Monday, 11 January 2021
No High Church In The Wilde.
It has been long said by many that the BBC are at their very best when producing period or historical drama and this production just about ticks all the quality boxes in that regard. Everyone involved was on top of their game. John Gielgud effortlessly bringing to life the most salty of wilde's epigrams while Jeremy Brett wrings an unspoken anguish from his portrayal of the gifted but doomed Basil Halwood. In fact for a drama where rich dialogue flows there is much left unsaid, words unspoken, with the unquiet heartache hanging in the air around the various characters like the thickest, if invisible, but spiritually tangible of pea soupers. Dorian's hold over those in his company is the cause of much anguish. he is at times like a Thyphoid Mary figure who strides through a crowd of beaming admirers, who tumble like stricken reeds in his wake.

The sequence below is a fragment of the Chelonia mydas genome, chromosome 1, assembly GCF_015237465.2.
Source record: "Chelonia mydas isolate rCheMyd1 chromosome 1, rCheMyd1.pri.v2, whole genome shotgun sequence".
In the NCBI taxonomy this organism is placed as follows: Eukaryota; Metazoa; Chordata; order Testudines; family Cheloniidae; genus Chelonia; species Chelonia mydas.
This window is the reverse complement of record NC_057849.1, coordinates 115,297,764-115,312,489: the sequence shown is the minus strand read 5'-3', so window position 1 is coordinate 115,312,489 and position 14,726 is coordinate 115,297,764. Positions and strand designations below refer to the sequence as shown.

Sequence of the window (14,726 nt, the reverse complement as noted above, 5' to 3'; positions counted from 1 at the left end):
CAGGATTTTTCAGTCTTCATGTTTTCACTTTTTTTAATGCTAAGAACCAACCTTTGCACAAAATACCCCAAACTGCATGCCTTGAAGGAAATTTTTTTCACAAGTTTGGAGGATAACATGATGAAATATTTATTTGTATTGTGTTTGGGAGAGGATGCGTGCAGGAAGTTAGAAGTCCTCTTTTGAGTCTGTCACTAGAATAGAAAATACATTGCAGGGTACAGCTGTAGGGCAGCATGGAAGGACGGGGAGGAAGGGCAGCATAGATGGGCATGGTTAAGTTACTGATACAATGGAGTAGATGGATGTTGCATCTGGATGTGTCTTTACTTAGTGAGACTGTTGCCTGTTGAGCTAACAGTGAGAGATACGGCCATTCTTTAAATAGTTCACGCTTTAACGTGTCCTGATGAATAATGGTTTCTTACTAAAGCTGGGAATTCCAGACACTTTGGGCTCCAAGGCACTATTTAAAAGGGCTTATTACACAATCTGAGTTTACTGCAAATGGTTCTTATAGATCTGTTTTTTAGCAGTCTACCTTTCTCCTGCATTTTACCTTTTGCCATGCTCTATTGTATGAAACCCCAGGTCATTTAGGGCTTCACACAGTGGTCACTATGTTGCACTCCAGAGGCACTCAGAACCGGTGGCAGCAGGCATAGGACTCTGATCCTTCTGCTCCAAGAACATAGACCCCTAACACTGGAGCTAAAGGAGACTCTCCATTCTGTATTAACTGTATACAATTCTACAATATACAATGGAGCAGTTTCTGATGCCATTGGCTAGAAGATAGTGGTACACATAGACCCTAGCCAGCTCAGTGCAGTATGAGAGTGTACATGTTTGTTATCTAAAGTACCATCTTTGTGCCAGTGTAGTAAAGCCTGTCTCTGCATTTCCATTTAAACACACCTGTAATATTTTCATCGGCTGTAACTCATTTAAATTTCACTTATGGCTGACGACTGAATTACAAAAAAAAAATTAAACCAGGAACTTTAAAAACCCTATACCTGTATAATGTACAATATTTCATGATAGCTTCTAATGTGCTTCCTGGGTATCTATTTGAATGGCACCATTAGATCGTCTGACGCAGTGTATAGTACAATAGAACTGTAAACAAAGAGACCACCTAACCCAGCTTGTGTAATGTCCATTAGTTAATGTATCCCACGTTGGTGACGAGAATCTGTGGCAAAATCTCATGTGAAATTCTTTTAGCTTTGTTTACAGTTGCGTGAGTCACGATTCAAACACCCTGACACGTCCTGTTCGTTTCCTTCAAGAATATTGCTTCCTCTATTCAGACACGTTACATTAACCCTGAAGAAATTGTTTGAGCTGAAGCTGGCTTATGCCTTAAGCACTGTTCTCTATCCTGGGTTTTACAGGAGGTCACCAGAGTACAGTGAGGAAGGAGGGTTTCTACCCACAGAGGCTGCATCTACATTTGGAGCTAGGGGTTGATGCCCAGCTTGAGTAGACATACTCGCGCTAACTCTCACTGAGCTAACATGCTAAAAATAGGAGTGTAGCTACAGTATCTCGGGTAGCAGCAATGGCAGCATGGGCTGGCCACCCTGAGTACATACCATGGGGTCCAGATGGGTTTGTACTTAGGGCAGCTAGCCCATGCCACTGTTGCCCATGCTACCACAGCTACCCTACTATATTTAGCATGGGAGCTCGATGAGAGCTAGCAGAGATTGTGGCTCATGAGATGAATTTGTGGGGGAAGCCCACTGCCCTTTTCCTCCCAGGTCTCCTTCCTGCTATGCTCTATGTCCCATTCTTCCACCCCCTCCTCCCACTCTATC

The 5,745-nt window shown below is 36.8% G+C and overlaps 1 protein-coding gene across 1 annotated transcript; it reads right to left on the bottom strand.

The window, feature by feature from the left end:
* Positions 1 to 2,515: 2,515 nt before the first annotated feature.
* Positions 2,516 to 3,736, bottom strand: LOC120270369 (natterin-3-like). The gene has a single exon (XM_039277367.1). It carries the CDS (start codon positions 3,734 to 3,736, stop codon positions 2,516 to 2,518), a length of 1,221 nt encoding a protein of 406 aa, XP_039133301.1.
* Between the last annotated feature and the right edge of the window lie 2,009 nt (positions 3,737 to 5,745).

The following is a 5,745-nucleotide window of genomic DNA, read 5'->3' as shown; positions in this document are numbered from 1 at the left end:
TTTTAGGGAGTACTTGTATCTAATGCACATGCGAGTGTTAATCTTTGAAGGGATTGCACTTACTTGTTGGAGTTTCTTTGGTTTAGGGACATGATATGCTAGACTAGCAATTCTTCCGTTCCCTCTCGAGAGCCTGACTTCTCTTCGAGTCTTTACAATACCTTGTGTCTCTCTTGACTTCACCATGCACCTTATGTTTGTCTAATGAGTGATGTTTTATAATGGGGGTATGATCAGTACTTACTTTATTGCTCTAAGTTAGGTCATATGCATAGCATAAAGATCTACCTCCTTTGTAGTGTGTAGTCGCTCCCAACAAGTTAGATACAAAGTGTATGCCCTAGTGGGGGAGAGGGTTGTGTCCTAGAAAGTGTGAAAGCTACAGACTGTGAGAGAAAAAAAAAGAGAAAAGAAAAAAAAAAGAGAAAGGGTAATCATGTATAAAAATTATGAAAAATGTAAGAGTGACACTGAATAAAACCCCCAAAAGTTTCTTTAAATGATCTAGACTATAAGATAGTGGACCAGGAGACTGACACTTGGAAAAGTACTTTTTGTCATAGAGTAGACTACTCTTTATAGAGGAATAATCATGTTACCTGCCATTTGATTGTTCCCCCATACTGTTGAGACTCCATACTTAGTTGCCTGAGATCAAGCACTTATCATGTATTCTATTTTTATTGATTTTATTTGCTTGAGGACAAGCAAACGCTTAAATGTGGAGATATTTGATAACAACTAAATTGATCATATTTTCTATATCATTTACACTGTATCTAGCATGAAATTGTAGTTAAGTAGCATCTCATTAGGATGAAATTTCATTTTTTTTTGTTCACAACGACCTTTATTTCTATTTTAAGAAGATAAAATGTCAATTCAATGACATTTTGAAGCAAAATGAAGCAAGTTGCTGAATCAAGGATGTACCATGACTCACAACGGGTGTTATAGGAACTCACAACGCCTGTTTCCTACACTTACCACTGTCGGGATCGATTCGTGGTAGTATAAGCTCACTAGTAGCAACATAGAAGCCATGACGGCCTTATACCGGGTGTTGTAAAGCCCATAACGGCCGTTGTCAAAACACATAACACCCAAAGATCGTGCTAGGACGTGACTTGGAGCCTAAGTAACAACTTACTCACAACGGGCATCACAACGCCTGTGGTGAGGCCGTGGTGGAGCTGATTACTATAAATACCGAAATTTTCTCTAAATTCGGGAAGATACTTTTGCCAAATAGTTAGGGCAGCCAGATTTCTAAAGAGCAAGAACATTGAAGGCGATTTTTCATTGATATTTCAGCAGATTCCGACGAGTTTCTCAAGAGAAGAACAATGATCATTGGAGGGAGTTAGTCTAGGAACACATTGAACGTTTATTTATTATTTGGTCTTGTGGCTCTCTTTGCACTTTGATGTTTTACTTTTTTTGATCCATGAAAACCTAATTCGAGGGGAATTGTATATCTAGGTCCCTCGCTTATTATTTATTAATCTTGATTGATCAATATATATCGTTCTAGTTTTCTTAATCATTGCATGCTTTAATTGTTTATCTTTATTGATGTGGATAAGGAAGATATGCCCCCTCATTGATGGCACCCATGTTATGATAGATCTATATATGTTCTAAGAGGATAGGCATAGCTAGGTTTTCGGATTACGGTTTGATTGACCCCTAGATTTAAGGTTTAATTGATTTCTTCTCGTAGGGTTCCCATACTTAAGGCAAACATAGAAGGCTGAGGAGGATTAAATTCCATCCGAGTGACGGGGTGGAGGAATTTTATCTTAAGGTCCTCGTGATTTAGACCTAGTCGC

Peter Firth's performance as the angelic Dorian is whimsically endearing to begin with while his later turn as the wicked Dorian is hypnotically reptillian. The way he toys with the feelings of others is like watching a cat play with an injured mouse, inflicting spiteful pain before devouring, in all likelihood to spit it out. He is mesmerising.
And off course, getting back to that theatrical force of nature, John Geilgud delivers Wildean dialogue as though it were just occurring to him. He makes it feel so real which is off course an illusion.
A beautiful lie.
There is nothing so unnatural as a witty aphorism.
none are to be found in the wild.